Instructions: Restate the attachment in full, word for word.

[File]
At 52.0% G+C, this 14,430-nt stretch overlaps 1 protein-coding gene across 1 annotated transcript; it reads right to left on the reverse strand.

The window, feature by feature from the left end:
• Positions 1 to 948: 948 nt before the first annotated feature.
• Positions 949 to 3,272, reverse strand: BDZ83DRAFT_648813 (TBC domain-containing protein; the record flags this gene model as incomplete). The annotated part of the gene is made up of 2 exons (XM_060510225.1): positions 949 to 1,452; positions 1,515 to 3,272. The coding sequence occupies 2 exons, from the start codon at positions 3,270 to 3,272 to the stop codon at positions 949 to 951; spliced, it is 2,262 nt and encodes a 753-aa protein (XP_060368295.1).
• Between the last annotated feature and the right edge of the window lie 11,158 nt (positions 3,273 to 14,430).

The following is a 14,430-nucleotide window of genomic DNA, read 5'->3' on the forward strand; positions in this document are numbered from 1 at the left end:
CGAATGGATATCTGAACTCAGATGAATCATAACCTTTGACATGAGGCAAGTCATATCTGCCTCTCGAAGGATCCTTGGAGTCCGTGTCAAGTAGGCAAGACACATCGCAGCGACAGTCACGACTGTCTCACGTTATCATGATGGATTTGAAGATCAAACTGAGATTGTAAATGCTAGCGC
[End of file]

At 52.0% G+C, this 14,430-nt stretch overlaps 1 protein-coding gene across 1 annotated transcript; it reads right to left on the reverse strand.

The window, feature by feature from the left end:
• Positions 1 to 948: 948 nt before the first annotated feature.
• Positions 949 to 3,272, reverse strand: BDZ83DRAFT_648813 (TBC domain-containing protein; the record flags this gene model as incomplete). The annotated part of the gene is made up of 2 exons (XM_060510225.1): positions 949 to 1,452; positions 1,515 to 3,272. The coding sequence occupies 2 exons, from the start codon at positions 3,270 to 3,272 to the stop codon at positions 949 to 951; spliced, it is 2,262 nt and encodes a 753-aa protein (XP_060368295.1).
• Between the last annotated feature and the right edge of the window lie 11,158 nt (positions 3,273 to 14,430).

The following is a 14,430-nucleotide window of genomic DNA, read 5'->3' on the forward strand; positions in this document are numbered from 1 at the left end:
CGAATGGATATCTGAACTCAGATGAATCATAACCTTTGACATGAGGCAAGTCATATCTGCCTCTCGAAGGATCCTTGGAGTCCGTGTCAAGTAGGCAAGACACATCGCAGCGACAGTCACGACTGTCTCACGTTATCATGATGGATTTGAAGATCAAACTGAGATTGTAAATGCTAGCGC